Photo by Snapwire
Switching jobs is much more common in this day and age than it used to be a couple of decades back. People were used to finding one and sticking to it all the way to retirement. A friend of mine had to seek new employment recently (I won’t get into any details here) and I thought her case is a prime example of how finding a new job doesn’t have to be a dreadful experience; on the contrary, she claims that this turned out one of the best points in her career as of yet. Following a lengthy interview, I’ve decided to outline key major points from my friend’s example and turn them into five steps for helping anyone who is looking to make this leap in their career.
1. Don’t quit yet
Generally, the main reason for switching jobs isn’t money-related, but is usually a result of low job satisfaction – if you aren’t happy at a certain position, and have been feeling this way for some time, it might be a time to seek a new workplace. Do not hand in your resignation on a whim – you are a professional; act accordingly and strategize. Don’t spread the word too much, either, because you don’t want your employers resenting you – word travels fast, and business owners talk to each other. My friend emphasized on how much benefit she got from keeping her plans to herself, and being respectful towards her now-ex-management.
2. You are a brand
If you aren’t on networking sites, it’s about time you made your known presence there, even if you’re perfectly satisfied with your current job. Start by creating a LinkedIn profile and dedicate yourself to polishing it to perfection – you can rest assured that your potential new employers will be the first to look you up on LinkedIn. Depending on your profession and your popularity, this goes for social media too. As long as I’ve known her (quite some time now), my friend has always treated her online presence with utmost dedication and professionalism – she claims that this asset has been simply invaluable in her case.
Photo by Tracy Le Blanc
3. Resumes and cover letters
Having a single resume and cover letter is lazy professionalism; you’re saying that you’re out there, but you aren’t really trying. You need to show your skills to your future employers, and, depending on a particular position that you’re applying for, you need to learn how to target resumes and cover letters. My friend had this part completely covered – she came up with seven different pairs for seven different positions that she had in mind. That’s called dedication, and it’s the only way to make sure that you’ve done everything in your power to show yourself in the right light.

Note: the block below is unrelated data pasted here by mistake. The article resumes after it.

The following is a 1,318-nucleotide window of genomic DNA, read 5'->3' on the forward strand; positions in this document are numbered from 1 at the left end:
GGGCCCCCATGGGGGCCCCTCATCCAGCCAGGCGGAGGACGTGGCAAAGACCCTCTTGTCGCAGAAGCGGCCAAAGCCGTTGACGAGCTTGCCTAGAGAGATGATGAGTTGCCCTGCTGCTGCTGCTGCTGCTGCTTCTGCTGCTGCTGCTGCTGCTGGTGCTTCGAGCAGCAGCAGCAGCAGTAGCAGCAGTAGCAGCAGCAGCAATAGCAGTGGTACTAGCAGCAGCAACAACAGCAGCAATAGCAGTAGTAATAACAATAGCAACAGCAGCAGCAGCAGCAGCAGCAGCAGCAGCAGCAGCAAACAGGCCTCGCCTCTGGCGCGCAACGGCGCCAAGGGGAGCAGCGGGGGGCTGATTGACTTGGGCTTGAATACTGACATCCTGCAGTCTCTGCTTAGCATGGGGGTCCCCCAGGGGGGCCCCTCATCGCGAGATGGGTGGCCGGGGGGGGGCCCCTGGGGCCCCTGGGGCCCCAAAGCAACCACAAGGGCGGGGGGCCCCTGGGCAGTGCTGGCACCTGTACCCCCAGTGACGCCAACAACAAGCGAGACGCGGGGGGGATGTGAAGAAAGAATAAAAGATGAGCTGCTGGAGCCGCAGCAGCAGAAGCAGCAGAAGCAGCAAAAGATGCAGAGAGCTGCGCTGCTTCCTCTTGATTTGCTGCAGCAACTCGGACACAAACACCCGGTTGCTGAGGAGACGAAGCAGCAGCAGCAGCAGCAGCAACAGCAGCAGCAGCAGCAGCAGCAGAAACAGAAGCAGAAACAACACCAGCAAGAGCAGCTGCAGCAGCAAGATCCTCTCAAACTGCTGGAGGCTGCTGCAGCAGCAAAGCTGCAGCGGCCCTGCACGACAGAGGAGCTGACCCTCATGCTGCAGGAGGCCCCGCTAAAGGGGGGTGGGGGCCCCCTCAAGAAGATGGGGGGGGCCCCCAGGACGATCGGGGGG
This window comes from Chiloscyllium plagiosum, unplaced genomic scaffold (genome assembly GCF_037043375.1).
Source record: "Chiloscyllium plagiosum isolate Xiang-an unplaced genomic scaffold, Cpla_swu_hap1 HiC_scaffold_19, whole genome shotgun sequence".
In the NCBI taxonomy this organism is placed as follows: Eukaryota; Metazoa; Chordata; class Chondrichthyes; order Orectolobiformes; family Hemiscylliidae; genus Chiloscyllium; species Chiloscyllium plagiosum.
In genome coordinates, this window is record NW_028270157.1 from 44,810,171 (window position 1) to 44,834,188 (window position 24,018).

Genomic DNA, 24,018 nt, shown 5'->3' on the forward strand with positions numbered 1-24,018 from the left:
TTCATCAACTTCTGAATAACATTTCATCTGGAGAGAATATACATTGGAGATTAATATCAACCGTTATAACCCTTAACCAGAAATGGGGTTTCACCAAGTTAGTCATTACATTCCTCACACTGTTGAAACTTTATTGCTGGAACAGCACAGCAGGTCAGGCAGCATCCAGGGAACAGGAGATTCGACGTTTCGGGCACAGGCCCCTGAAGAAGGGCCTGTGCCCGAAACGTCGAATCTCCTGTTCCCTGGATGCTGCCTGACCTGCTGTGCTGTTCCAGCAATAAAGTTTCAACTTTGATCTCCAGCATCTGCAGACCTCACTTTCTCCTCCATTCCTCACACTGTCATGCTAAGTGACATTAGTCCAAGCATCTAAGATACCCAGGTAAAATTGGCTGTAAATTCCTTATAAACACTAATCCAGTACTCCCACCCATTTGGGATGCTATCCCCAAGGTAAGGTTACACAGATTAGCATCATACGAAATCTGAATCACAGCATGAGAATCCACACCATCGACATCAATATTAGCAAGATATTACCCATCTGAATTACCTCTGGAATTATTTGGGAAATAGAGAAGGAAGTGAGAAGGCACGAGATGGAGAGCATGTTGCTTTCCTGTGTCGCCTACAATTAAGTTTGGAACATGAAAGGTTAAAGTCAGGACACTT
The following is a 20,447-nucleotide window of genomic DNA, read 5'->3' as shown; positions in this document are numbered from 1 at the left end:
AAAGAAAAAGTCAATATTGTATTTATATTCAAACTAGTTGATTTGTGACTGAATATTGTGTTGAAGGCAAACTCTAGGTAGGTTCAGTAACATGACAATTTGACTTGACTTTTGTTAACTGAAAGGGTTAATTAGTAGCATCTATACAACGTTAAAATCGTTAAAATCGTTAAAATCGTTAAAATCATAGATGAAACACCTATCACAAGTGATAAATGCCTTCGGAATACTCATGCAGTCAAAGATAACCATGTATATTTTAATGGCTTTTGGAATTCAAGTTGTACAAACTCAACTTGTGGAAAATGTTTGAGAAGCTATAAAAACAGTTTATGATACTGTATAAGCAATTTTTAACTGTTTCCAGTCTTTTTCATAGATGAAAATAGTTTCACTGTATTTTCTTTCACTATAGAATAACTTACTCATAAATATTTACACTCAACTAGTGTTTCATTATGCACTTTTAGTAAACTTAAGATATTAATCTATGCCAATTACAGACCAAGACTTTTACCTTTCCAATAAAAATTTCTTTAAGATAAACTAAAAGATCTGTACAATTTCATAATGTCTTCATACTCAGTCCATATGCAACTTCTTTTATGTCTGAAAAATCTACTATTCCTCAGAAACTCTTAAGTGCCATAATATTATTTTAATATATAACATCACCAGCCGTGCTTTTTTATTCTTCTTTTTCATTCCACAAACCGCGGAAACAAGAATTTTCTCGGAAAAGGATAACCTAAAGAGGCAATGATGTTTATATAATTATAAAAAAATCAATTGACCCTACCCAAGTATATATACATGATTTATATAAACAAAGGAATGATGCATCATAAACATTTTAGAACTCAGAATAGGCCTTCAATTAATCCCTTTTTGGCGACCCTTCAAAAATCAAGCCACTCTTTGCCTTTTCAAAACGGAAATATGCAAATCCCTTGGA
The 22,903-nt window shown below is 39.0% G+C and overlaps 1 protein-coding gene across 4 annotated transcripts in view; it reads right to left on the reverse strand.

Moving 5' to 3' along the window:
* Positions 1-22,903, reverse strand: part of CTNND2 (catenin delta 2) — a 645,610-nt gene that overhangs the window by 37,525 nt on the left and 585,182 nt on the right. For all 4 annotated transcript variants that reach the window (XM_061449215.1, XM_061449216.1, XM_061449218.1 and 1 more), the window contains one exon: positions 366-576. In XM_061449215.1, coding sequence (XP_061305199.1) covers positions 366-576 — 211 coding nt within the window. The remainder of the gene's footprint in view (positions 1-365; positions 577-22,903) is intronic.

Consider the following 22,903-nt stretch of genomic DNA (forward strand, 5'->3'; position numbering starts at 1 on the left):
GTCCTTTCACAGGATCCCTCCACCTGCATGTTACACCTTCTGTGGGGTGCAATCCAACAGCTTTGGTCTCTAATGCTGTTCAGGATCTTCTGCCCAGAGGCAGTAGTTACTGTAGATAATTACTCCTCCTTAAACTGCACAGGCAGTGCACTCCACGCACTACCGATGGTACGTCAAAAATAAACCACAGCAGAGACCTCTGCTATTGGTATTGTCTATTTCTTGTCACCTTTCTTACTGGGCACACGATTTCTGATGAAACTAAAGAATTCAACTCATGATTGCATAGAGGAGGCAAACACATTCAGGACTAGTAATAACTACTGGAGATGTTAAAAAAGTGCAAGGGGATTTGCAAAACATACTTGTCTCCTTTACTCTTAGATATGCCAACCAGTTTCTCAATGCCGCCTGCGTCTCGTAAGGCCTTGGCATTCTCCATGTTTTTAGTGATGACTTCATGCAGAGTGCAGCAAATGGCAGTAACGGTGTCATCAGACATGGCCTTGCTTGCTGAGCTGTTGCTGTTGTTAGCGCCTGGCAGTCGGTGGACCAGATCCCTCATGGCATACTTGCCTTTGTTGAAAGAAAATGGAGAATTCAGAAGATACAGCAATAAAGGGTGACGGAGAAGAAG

4. Research potential employers
Every business out there is always going to get out of their way to show themselves in the best possible light; and this is completely fine (after all, my friend did this, too). You need to get out of your way to research every single one of your potential future employers, and this doesn’t end with their website. Ask around, find a way to contact people who already work there; browse around the web for employee reviews. For example, I’ve found reviews for many businesses, such as prestigious company Youi NZ, whose employees have given detailed facts about their work environment. My friend claims that this helped her cross off at least five companies from her list, and put at least five new businesses in her crosshairs.
Photo by FirmBee
5. Know when to accept/decline a new job offer
A very important step in finding a new job is going to as many interviews as necessary and knowing when to accept or decline an offer. Although you shouldn’t talk too much about the fact that you’re looking for a new job, it is absolutely essential that you notify the management in your current workplace as soon as the interview step begins. While a “yes” or “no” are perfectly viable answers, keep in mind that making a counter offer and negotiating the perks are options that are definitely on the table.
While on the job market, it is vital that you be wary of rash decisions. Turn yourself into a brand of sorts, don’t think that a single resume and a single cover letter will suffice, carefully research every potential employer and learn when and how to accept or decline an offer.